Professor's Title IX work inspired by personal experience with inequity in sports

Jayma Meyer is tired of firsts.

"The first woman broadcaster in Major League Baseball, the first woman to lead the United States Olympic Committee -- those are all great firsts, but we need to be talking about true equality," Meyer said.

Fighting for women's equality in sports has been Meyer's passion turned profession for the past decade. Meyer is a visiting clinical professor in the Indiana University Paul H. O'Neill School of Public and Environmental Affairs, where she teaches sports law and public policy. She's also counsel at global law firm Simpson Thacher & Bartlett, where she does pro bono work on cases involving gender equity in sports -- an issue she knows intimately.

Newspaper photo of Jayma Meyer swimmingView print quality image
Jayma Meyer swam competitively as a young girl growing up in Valparaiso, Indiana. Photo courtesy of the Vidette-Messenger

Meyer spent the first eight years of her life in Bloomington, Indiana, living just a few blocks away from the Bryan Park Pool. As a child, she would walk over to swim in the morning and then stick around to watch Doc Counsilman and the IU men's swimming team practice.

"I would stand outside the pool area and cling to the chain link fence for hours watching them, just so amazed at all the fun they were having while engaging in such hard work," she said.

It inspired Meyer to become a swimmer herself, leading her to take lessons and start swimming with a team. She really started to excel after moving to Valparaiso, Indiana, where she competed in both Amateur Athletic Union and YMCA swimming. She set state records and made it to the Junior National Olympics, but then she got to high school. There was no girls' swimming team, and the boys' coach refused to allow her even to practice with the guys, so Meyer was left to train on her own.

The local YMCA allowed her to swim at 5:30 a.m., as long as her mom accompanied her as a "lifeguard." Meyer was also given a designated lane at Valparaiso University, where she could train during free swim after school.

"It was very lonely, as you can imagine," she said. "Basically I hit a wall."

She only got a chance to train with others during the summer, when she would travel to Florida to work with a swimming coach. Meyer had one dream in mind: making it to the Olympics. She came close; she was among the top 10 women in the world in butterfly in 1971. But a serious medical issue took her out of the water for three months. While she qualified for the Olympic trials, the lost training time meant she didn't make the team.

Jayma MeyerView print quality image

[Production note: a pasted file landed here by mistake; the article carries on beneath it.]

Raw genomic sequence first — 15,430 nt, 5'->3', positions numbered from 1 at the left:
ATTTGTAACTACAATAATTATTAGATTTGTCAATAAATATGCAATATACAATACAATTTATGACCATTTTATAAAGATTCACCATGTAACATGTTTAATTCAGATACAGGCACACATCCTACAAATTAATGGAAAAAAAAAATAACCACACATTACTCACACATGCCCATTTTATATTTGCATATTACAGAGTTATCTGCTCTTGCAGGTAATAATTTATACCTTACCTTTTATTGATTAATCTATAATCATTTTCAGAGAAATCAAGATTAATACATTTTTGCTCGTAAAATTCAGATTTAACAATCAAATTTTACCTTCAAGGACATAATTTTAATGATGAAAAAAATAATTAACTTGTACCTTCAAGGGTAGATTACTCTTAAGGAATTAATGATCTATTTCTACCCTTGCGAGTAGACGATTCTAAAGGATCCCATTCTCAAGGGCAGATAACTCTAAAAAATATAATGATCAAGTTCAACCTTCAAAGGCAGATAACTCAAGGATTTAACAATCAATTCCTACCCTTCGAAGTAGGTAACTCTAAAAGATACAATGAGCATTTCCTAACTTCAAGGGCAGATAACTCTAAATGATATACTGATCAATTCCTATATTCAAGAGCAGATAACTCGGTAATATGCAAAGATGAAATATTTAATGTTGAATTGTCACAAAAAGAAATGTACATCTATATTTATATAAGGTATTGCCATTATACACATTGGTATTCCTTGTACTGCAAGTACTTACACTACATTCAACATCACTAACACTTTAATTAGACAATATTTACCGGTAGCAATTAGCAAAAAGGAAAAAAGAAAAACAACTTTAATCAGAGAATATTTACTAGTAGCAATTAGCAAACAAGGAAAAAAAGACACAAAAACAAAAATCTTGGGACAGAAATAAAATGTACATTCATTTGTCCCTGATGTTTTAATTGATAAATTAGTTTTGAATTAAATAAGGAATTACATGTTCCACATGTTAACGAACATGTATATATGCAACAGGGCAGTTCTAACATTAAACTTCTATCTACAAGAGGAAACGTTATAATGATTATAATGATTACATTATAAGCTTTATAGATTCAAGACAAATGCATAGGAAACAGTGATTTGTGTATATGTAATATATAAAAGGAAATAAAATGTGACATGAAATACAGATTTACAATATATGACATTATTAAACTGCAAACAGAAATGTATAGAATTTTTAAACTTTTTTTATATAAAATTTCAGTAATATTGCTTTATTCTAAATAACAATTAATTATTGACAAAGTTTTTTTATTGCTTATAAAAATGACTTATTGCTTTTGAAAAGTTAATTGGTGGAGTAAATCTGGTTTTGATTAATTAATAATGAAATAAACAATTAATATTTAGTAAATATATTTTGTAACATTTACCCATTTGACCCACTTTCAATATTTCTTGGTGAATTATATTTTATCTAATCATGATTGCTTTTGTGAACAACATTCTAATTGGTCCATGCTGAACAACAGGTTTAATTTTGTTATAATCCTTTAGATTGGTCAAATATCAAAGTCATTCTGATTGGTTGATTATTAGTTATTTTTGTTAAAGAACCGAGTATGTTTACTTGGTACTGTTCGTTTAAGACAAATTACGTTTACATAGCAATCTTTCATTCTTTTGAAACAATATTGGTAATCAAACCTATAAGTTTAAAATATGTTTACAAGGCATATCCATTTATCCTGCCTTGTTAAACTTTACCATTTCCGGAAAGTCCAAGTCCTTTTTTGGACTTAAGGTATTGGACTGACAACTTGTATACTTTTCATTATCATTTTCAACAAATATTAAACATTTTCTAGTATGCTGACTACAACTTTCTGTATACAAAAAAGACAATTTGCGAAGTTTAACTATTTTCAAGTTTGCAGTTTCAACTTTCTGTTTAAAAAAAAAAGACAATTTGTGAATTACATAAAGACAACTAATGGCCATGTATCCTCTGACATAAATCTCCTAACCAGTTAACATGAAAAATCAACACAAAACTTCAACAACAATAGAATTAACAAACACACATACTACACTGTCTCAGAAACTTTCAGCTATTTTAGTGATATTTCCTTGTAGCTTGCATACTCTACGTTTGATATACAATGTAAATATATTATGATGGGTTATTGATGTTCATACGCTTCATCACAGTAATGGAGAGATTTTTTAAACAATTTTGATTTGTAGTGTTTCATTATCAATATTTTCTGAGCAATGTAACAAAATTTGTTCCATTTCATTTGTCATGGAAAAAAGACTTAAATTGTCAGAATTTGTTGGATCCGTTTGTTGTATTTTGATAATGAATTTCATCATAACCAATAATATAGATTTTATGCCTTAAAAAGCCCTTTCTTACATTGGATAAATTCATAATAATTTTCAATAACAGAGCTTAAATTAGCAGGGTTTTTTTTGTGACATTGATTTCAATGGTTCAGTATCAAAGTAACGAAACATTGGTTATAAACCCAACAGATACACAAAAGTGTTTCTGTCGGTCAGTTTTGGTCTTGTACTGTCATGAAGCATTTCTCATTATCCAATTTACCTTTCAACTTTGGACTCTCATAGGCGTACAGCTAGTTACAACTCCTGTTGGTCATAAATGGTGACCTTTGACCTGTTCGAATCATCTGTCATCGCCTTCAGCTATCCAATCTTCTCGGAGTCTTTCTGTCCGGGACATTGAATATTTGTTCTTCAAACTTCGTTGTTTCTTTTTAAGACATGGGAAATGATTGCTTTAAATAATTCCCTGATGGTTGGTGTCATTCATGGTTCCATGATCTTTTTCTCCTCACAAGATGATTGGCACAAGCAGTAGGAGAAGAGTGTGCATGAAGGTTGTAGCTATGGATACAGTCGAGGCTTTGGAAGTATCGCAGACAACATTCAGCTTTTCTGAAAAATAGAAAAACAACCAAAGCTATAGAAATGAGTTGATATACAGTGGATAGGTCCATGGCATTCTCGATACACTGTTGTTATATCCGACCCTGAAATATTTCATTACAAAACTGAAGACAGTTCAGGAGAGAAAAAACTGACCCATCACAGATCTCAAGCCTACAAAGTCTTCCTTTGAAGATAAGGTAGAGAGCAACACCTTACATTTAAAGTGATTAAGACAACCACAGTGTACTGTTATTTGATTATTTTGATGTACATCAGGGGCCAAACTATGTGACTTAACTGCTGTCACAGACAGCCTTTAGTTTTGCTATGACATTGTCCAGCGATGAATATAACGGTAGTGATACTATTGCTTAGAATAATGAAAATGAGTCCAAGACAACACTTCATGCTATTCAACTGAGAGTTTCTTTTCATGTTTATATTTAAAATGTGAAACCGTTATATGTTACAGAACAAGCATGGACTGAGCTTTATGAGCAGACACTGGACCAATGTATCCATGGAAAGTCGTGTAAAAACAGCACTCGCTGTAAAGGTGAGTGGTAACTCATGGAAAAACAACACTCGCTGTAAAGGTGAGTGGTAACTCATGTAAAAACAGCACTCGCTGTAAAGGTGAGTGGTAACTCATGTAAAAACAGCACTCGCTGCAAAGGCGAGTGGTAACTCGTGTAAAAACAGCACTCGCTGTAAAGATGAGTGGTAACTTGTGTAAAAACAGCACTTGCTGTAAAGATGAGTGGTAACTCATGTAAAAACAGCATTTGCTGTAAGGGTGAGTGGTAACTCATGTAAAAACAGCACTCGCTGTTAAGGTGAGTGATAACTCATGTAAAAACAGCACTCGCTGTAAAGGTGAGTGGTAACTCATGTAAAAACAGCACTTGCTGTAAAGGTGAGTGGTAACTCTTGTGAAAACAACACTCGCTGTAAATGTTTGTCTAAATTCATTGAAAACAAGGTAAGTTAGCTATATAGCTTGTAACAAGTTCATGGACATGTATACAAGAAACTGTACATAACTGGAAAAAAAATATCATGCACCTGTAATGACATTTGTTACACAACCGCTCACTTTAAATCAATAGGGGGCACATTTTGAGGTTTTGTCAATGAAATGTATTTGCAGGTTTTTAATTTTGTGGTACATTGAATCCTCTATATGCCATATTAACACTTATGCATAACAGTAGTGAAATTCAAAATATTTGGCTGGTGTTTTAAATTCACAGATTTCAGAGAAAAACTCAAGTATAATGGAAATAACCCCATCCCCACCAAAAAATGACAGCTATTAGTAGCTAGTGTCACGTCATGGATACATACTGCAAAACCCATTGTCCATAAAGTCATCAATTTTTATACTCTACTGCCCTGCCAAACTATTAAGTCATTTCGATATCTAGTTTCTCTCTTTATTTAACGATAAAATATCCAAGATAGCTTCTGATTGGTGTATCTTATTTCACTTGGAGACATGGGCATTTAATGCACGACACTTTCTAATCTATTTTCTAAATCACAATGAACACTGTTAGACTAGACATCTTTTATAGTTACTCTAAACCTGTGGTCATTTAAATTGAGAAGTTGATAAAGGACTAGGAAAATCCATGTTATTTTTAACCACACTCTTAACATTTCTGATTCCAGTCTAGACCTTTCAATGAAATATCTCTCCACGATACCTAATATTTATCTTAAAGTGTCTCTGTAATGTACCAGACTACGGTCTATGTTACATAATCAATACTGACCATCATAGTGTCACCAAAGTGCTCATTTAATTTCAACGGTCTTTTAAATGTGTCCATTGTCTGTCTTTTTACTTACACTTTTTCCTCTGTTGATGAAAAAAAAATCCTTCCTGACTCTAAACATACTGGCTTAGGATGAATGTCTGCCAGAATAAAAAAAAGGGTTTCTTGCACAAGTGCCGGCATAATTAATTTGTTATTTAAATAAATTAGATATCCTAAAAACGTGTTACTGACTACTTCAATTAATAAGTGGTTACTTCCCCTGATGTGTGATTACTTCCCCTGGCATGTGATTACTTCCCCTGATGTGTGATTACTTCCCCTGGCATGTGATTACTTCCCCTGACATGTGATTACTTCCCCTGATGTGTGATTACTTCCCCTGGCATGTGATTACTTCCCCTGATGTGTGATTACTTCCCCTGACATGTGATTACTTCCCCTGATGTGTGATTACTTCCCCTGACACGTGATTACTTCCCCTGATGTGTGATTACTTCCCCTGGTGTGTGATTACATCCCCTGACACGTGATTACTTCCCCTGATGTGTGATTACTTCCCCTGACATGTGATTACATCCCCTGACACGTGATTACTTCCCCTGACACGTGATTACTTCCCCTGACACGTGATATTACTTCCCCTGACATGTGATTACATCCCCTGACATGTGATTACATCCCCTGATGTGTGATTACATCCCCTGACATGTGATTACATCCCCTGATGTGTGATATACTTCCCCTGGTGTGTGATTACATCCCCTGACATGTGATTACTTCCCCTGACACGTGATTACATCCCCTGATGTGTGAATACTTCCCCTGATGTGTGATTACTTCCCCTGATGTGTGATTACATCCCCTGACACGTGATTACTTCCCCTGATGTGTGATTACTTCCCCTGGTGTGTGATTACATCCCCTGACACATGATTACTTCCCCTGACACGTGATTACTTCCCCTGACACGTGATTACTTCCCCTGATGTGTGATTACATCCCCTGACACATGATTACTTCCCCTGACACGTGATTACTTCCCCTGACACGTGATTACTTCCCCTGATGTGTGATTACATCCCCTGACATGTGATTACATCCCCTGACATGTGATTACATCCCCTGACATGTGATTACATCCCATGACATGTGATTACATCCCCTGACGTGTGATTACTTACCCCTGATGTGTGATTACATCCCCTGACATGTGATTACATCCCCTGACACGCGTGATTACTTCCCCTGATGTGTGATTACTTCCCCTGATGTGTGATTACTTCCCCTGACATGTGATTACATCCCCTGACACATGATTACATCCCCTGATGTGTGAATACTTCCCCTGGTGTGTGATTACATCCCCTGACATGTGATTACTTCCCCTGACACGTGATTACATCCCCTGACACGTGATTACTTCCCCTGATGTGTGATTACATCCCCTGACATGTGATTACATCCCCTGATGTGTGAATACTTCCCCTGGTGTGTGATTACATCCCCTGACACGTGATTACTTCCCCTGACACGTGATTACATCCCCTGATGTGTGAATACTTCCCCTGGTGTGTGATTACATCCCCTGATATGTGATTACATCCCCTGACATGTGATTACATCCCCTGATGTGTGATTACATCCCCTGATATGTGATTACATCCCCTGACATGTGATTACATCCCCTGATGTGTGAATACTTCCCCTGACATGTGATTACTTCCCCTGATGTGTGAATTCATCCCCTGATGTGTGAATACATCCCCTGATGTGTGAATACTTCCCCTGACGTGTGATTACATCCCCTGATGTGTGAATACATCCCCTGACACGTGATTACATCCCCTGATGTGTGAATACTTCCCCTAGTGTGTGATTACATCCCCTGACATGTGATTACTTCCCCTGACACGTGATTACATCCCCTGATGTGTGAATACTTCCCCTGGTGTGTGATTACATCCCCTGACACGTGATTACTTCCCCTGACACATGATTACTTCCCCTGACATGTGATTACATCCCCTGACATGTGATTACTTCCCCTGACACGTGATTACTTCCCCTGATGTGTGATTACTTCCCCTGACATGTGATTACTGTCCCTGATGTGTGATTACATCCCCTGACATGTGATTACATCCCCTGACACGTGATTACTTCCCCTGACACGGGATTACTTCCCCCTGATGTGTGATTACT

Meyer teaches sports law and public policy in the Paul H. O'Neill School of Public and Environmental Affairs. Photo by Chris Meyer, Indiana University

Rather than going to the 1972 Olympics in Munich, Meyer came to IU Bloomington. But here, too, there were no opportunities for women to swim competitively at the time. Title IX passed in 1972, forbidding federally funded schools from engaging in sex discrimination in any program or activity, but change came slowly. Regulations related to athletics didn't take effect until 1975, and it took years for substantial change at many institutions. So Meyer stopped swimming.

"I was utterly disappointed that this could happen again. It happened in high school, and here it was happening again in college," Meyer said. "I wasn't an activist, but I decided right then I needed the tools to bring about change in gender equity and more broadly in social justice."

She found those tools at what's now known as the O'Neill School, where fairness and justice were common themes in her coursework. Meyer was part of the school's first graduating class, and then went on to study law at Georgetown University Law Center. She built a successful career in antitrust litigation before shifting her focus to an issue that has stuck with her since her youth: gender equity in sports.

"I don't want girls feeling like they're second-class citizens," she said. "And that message is sent to both the girls who experience the inequities and the girls who are not playing sports but witness them."

Accordingly, Meyer has become a strong advocate, providing pro bono representation in a variety of cases involving Title IX violations in athletics.

One such case that Meyer is leading is a federal class-action lawsuit against Hawaii's largest public high school. Among the claims is that the girls have received fewer opportunities to engage in sports, resulting in lower participation among girls than boys at the school. The complaint also alleges that the girls had no access to the athletics-only locker room, no pool time for water polo -- necessitating that they swim in the ocean for practices -- and inferior game and practice facilities.

"In fact, the girls had to lug around their equipment and athletic clothing all day because they did not have lockers (unlike the male athletes) and then had to change under the bleachers or at Burger King," Meyer said.

While many of the cases she litigates result in positive changes, Meyer said they also provide an important reminder: 50 years after Title IX passed, the fight for gender equity continues.

"It's hugely better for girls than it was in '72, but there's much more still to do," She said. "I plan to do everything possible to make certain we keep moving forward."